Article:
Woad, Isatis tinctoria, 25 Seeds Per Pack, Brassicaceae, Organic Plants, Heirloom, Plants, GMO Free Plants
25 Seeds Per Pack
Scientific Name: Isatis tinctoria
Woad was widely grown in Europe, harvested for their leaves to make blue dyes. Its use was replaced by indigo, which was then replaced by synthetic dyes in the 20th century. Woad’s use however has seen somewhat of an increase as people grow it for personal use in crafts. Beyond dye use woad has also long been used in traditional Chinese medicine, where the root is often used for this purpose.
Listed as a noxious weed by the agriculture departments of: Arizona, California, Colorado, Idaho, Montana, Nevada, New Mexico, Oregon, Utah, Washington, and Wyoming.
Origination: Caucasus region, Asia
Recommended Uses: Dye, Medicinal
Height: 3-4ft (1m)
Hardiness: zones: USDA 4-8
Flower Color: Yellow
Maturity: 90 Days
Other Names: dyer’s woad, glastum, Asp of Jerusalem
Woad is able to be grown in a variety of conditions, but usually does best in full sun but being able to grow well in part shade. Does good in most soils as well as it’s well-draining. However, woad plants like an alkaline soil, so you can apply lime to the soil about a week before transplanting for better results. Applying extra nitrogen allows for the woad to produce darker colors, better for dying. Woad will deplete the soil after a couple years and should be rotated properly. This also counts if broccoli (or other brassicas) have been grown previous years in that location, which should be considered when planning where to plant woad.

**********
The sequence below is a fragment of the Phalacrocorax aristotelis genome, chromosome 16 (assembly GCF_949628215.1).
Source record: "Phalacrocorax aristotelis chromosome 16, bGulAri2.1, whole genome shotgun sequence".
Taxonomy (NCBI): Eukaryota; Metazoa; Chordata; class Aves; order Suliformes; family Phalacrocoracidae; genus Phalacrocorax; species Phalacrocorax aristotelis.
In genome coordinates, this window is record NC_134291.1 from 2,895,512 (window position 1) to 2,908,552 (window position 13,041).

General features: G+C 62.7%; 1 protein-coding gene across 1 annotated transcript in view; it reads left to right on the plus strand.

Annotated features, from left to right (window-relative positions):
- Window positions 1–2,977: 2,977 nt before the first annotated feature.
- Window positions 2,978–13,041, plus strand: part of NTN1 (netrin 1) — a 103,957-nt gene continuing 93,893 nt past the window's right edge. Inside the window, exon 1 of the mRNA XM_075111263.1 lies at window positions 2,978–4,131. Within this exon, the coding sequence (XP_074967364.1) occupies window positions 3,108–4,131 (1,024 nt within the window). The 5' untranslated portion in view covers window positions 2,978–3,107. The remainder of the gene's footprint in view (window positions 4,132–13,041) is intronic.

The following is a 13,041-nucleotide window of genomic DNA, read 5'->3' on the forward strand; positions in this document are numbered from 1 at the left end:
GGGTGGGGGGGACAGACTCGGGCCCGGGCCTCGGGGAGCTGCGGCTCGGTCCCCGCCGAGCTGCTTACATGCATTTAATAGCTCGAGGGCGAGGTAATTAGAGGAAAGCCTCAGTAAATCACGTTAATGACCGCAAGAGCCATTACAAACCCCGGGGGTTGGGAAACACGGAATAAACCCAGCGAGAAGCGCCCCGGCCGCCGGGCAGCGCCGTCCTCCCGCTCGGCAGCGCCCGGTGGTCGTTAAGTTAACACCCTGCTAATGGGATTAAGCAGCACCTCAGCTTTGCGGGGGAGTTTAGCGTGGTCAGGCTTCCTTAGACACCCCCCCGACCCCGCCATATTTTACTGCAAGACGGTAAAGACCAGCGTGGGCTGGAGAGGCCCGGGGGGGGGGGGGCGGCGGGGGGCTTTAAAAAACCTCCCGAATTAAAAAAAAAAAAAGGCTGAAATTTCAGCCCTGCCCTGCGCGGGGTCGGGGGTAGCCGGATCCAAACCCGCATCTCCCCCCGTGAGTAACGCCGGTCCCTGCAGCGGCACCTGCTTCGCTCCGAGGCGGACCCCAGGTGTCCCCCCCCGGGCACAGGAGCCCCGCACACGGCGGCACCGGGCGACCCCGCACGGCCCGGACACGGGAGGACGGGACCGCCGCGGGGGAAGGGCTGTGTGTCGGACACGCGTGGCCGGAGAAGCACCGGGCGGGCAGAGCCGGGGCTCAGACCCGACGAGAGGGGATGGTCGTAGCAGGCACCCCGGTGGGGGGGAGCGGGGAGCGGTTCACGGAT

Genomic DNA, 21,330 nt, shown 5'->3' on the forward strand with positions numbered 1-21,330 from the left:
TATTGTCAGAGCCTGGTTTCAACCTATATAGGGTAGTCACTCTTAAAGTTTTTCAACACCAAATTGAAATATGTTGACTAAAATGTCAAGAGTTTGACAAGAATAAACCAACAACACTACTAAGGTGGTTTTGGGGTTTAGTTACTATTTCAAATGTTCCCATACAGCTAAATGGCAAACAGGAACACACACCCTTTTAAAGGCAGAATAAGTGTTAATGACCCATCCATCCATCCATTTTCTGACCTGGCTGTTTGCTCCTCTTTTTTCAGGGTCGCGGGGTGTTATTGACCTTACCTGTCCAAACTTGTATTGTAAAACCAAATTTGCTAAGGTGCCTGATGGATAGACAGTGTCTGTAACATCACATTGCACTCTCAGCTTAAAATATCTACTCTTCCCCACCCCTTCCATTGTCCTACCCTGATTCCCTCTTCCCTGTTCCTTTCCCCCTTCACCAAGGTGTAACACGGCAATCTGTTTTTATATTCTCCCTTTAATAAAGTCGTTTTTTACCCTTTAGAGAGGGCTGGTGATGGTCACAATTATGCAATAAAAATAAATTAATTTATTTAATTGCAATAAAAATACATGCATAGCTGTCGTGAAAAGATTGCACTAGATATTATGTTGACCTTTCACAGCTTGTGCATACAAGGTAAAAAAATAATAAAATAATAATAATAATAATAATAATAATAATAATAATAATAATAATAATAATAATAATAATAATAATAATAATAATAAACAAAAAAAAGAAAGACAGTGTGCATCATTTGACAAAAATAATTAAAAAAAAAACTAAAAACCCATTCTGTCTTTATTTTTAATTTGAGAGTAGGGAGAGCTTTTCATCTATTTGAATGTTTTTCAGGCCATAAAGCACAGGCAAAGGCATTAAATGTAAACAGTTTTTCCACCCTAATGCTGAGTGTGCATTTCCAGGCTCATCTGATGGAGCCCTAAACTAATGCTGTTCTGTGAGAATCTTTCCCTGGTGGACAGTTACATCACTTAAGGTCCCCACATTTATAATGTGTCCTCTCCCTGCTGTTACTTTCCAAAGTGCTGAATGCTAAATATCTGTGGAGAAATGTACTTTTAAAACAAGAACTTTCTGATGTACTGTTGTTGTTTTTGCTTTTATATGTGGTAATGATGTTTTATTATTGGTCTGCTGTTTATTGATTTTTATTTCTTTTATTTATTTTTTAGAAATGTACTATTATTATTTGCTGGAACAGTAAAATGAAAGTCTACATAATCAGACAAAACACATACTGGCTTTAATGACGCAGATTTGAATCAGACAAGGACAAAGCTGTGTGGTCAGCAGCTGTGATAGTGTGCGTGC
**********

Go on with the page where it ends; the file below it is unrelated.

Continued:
Woad does well being direct sown (hence why it can become a nuisance) and may be planted after the threat of frost has passed, usually late February or March for harvest July through September. Sow seeds thinly spaced out in long rows 1½ ft. apart, lightly covering the seeds with soil and gently soaking the soil with water. Water and weed regularly. Thin seedlings if multiple pop up in a small area, you can transplant them if you wish – giving each plant about 1½ feet between them. Remove flowers to prevent woad from self-seeding and spreading, which can happen quickly. Remove woad flowers as they fade and before they develop seed pods. Woad usually flowers in the second year, about 20 months after sowing. If collecting the leaves for dye, remove all the leaves at once, leaving as much stem as possible to allow the plant to regrow.
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